[Spambayes] A couple of small tokenizer experiments.

Tim Peters tim.one@comcast.net
Mon Nov 11 23:24:09 2002


[Anthony Baxter
 Sent: Monday, November 04, 2002 4:51 AM
]
> First experiment was to make the URL tokenizer look for the string
> 'mailman' in the URL. If it was found, simple push the clue "url:
> Mailman URL" onto the clue-pile. This was an attempt to remove the
> many many related clues that get bolted onto the occasional spam that
> makes it past Greg to the python.org mailservers. It's something of a
> violation of "stupid beats smart", but I'd noticed that the mailman
> footer from spam via mailman lists was always providing a bunch of
> clues that were making life harder.

Indeed they do.

>
> --- tokenizer.py        1 Nov 2002 16:10:13 -0000       1.60
> +++ tokenizer.py        4 Nov 2002 06:59:37 -0000
> @@ -931,6 +931,11 @@
>          new_text.append(text[i : start])
>          new_text.append(' ')
>
> +        if guts.find('mailman') != -1:
> +            pushclue("url: Mailman URL")
> +            i = end
> +            break

Can you try this again replacing "break" with "continue"?  I can't believe
you intended break here -- it means that the first time we see a Mailman URL
in a msg, we stop looking for embedded URLs period.  Spam could easily
exploit that.

>> ham:spam:  11192:1826
>>                   11192:1826

You realize you've get a very high ratio of ham to spam, right?

> ...
> Next I tried tokenizing the To: line.  I parsed it properly, then
> decoded the real name and split the words. I also added a token for
> the RHS and LHS of the email @ sign.

We don't tokenize To: now because it gives good results for bad reasons on
mixed-source corpora.  It would be good to have an option to tokenize it.
It appears that your code also tokenized Cc:; also fine.  I would rather see
the code added to the loop currently cracking "from" lines:

        for field in ('from',):

so that we tokenize all address thingies in a uniform way.  The option would
control the list of field names looped over there (default just from:,
optionally also to: and cc:).

> ...
> The final test was to decode the Subject header if it's encoded, and
> tokenize that, rather than in encoded.
>
> --- tokenizer.py        1 Nov 2002 16:10:13 -0000       1.60
> +++ tokenizer.py        4 Nov 2002 09:45:25 -0000
> @@ -1071,6 +1078,10 @@
>          # especially significant in this context.  Experiment
> showed a small
>          # but real benefit to keeping case intact in this
> specific context.
>          x = msg.get('subject', '')
> +        # Subject decoding.
> +        x, subjcharset = email.Header.decode_header(x)[0]

Why is this tokenzing only "the first" piece of the Subject line?


> +        if subjcharset is not None:
> +            yield 'subjectcharset:' + subjcharset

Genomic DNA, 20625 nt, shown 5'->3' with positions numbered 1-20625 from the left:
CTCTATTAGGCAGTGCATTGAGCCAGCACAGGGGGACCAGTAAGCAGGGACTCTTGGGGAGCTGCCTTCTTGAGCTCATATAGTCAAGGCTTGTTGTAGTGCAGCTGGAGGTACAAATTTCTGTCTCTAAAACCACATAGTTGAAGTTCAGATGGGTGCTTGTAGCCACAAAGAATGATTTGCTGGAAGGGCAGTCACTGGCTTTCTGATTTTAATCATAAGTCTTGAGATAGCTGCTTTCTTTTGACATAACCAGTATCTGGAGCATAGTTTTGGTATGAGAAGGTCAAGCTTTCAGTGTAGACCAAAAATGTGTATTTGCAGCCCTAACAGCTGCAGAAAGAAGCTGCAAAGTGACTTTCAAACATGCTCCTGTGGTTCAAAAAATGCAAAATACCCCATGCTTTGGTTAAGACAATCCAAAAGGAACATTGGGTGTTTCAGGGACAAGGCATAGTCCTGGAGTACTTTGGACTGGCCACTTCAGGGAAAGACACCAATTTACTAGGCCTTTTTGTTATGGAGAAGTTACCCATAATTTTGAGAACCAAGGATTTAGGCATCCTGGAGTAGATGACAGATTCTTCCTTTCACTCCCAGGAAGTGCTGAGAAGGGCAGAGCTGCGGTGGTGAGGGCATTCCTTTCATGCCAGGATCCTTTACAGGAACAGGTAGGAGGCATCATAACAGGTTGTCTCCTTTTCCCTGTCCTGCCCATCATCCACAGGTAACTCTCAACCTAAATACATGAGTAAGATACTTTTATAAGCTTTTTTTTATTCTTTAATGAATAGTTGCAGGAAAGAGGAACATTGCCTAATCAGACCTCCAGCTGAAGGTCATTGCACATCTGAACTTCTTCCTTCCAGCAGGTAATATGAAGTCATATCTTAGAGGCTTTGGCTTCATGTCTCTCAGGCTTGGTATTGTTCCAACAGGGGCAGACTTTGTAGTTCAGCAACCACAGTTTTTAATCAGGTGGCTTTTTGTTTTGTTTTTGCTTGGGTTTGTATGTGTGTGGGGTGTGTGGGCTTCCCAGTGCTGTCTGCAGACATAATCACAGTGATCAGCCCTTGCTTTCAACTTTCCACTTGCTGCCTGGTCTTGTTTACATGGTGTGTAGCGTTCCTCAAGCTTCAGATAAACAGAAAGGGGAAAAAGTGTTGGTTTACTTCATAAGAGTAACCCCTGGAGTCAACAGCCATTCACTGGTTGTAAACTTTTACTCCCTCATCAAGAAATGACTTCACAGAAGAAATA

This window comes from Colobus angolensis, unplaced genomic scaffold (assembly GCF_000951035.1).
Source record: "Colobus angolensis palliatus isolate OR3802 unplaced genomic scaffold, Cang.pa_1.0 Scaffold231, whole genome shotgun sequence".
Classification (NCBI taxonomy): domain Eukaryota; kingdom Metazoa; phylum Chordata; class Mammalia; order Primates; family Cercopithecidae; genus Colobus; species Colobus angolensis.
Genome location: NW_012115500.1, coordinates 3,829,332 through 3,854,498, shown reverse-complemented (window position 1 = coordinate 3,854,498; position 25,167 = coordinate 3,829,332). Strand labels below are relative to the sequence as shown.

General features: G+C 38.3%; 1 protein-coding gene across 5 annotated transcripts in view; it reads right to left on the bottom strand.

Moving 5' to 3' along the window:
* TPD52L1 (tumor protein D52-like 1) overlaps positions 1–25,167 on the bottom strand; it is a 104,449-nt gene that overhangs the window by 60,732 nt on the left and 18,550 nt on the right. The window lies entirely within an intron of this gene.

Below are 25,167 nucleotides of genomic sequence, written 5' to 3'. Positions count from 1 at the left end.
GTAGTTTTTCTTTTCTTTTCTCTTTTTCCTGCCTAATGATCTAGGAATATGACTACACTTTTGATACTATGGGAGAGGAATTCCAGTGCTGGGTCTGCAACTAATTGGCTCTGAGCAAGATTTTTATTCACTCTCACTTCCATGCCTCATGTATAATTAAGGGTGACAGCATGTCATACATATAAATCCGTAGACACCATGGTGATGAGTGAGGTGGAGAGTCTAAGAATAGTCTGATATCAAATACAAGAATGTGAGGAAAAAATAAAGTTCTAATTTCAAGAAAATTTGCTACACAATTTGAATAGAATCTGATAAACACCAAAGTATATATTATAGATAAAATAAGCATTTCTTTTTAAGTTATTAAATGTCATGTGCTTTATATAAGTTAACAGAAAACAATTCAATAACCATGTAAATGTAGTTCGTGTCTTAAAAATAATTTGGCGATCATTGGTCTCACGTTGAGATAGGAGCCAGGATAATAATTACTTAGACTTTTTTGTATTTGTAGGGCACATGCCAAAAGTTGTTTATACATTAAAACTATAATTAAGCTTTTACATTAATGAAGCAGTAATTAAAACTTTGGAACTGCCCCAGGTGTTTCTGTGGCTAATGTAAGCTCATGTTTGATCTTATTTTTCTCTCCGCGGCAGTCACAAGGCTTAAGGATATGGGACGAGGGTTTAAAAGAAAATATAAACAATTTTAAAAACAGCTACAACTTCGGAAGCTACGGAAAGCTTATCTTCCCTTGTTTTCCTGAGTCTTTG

>          for w in subject_word_re.findall(x):
>              for t in tokenize_word(w):
>                  yield 'subject:' + t


I changed this to loop over all the Subject parts, and saw some minor good
effects on marginal msgs, so I'll check this one in without further ado.  It
wasn't much of a win for you either, but it's cheap so why not.  In my
personal email "subjectcharset:unknown" shows up a lot for some reason (but
only in spam).


> My remaining 6 fns are:
>
> a brazilian spam-ish thing: (*H* 0.633859 *S* 0.20342 = 0.28478)
> ...
> -----------------
> Received: from localhost (localhost.localdomain [127.0.0.1])
>         by localhost.localdomain (8.11.6/8.11.6) with ESMTP id
> g8RNZhh05864
>         for <anthony@localhost>; Sat, 28 Sep 2002 09:35:44 +1000
> Received: from mail.interlink.com.au [203.9.111.130]
>         by localhost with POP3 (fetchmail-5.9.0)
>         for anthony@localhost (single-drop); Sat, 28 Sep 2002
> 09:35:44 +1000 (ES
> T)
> Received: from mediterraneo.rjnet.com.br (root@[200.152.115.30])
>         by valdez.interlink.com.au (8.11.6/8.11.2) with ESMTP id
> g8RNZJc28230
>         for <anthony@interlink.com.au>; Sat, 28 Sep 2002 09:35:20 +1000
> Received: from locutus.rjnet.com.br (root@locutus.rjnet.com.br
> [200.222.31.10])
>         by mediterraneo.rjnet.com.br (8.11.4/8.11.4) with ESMTP
> id g8RNNc801901;
>         Fri, 27 Sep 2002 20:23:38 -0300
> Received: from localhost ([200.222.39.21])
>         by locutus.rjnet.com.br (8.11.2/8.11.2) with ESMTP id
> g8RMqEN00464;
>         Fri, 27 Sep 2002 19:52:14 -0300

> DATA
> -----------------
> I plan to try something like tokenizing the oldest three received
> lines (to hopefully avoid the previous issues with mail.python.org
> blowing numbers to hell) to see if that will help this one.

Did you try that yet?  I'm not replying in a timely fashion because I'm not
interested, it's just because I'm 244 msgs behind on this mailing list alone
now <wink/sigh>.

> The "iron citadel" python-list spam
> (*H* 0.999999, *S* 0.038123 = 0.01906)

DAMNED good spam!

> A base64d MP3 spam sent via zope-dev
> (*H* 0.993904, *S* 0.187868 = 0.0969820429397)
> which got a bunch of hammy clues from "Subject: [Zope-dev] Re: ofpa" and
> also the various mailman type clues (although that's better with the
> first patch, above)
>
> Someone spamming Linux CDs via a list at 4thought
> (*H* 1, *S* 0.207177 = 0.103588442478)
>
> A short porn spam sent via python-list
> (*H* 0.817004, *S* 0.618399 = 0.400697521022)
>
> A wierd german spam for some sort of expert systems (in english).
> (*H* 0.997132, *S* 0.84965 = 0.426259133645)

It's Weird that you have cutoffs arranged such that a number near .40 isn't
Unsure for you.  That may (or may not) be related to the lopsidedness of
your data (> 6 ham per spam).




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